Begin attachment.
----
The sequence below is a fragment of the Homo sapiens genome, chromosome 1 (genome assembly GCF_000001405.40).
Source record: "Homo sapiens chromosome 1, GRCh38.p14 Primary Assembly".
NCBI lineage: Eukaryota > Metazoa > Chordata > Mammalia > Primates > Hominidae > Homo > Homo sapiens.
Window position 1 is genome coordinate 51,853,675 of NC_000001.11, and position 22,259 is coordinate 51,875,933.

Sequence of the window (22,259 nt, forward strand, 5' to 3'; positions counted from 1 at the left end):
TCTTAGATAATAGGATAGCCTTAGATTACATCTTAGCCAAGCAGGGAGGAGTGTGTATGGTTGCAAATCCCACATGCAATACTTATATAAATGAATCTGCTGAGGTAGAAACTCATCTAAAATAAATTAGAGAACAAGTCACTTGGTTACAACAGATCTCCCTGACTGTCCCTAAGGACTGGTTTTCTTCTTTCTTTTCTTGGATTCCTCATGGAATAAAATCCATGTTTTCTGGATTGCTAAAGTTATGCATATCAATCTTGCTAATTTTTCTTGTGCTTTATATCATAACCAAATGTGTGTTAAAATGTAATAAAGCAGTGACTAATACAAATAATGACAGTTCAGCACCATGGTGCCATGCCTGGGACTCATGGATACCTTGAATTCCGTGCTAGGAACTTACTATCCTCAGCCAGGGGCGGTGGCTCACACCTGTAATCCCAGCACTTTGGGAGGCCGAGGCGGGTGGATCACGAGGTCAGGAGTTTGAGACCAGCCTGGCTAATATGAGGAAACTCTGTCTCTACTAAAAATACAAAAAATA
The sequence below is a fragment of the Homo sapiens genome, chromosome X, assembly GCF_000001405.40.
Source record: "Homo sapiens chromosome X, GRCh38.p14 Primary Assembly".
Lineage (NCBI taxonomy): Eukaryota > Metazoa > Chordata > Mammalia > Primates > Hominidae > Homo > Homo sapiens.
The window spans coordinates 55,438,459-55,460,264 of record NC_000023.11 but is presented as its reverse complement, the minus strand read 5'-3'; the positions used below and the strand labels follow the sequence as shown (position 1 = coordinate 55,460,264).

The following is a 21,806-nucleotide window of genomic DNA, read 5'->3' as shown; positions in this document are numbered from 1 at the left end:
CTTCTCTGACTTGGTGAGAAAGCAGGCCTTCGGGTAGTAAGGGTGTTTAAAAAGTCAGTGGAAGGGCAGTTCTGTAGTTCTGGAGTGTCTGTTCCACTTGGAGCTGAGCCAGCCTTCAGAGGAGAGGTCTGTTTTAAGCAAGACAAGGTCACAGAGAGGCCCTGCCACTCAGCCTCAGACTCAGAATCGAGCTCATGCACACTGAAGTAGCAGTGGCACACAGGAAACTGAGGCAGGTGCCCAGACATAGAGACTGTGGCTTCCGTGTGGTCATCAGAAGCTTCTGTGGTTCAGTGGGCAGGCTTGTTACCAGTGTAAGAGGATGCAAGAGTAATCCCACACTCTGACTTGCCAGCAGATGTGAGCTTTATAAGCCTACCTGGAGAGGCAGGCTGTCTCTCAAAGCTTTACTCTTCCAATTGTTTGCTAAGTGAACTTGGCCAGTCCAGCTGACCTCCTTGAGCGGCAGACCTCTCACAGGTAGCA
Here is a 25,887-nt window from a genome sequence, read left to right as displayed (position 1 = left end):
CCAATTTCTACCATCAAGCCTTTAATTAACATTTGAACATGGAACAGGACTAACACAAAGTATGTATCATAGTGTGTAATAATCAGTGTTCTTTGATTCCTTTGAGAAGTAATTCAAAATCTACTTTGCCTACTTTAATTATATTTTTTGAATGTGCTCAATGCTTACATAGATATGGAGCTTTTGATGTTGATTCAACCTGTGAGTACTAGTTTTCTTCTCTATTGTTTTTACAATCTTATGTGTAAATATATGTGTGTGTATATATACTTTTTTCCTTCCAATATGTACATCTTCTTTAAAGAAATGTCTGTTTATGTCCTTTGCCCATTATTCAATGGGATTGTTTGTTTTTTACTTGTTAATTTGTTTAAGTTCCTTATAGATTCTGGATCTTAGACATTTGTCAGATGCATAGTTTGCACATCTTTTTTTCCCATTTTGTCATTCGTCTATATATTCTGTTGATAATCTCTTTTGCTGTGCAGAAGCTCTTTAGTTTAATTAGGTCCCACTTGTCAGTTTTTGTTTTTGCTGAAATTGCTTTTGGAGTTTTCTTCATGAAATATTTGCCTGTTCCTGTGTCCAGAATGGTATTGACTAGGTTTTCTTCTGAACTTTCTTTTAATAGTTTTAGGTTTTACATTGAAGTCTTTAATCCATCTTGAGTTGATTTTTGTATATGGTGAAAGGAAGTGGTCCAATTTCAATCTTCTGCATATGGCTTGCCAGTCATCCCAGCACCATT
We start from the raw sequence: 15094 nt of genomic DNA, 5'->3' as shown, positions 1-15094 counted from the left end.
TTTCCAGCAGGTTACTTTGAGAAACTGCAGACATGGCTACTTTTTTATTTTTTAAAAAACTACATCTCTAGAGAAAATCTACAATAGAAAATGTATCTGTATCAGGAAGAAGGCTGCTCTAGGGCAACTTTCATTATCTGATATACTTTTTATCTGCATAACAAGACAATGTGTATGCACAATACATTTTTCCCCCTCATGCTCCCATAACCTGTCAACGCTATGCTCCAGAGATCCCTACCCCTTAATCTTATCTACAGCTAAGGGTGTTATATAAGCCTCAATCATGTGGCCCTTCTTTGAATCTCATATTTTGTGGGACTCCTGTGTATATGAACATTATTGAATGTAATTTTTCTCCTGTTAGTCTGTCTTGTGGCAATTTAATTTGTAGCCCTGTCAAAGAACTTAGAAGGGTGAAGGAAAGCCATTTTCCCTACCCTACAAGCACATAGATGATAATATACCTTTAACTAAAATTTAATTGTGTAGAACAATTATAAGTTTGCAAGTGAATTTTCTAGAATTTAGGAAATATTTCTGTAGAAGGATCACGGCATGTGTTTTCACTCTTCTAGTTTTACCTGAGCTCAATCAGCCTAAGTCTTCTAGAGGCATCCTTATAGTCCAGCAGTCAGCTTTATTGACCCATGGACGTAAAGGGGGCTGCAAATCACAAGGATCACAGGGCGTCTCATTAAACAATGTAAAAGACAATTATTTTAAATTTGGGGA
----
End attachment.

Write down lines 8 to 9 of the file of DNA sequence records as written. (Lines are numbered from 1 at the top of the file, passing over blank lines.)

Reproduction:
Source record: "Homo sapiens chromosome X, GRCh38.p14 Primary Assembly".
Lineage (NCBI taxonomy): Eukaryota > Metazoa > Chordata > Mammalia > Primates > Hominidae > Homo > Homo sapiens.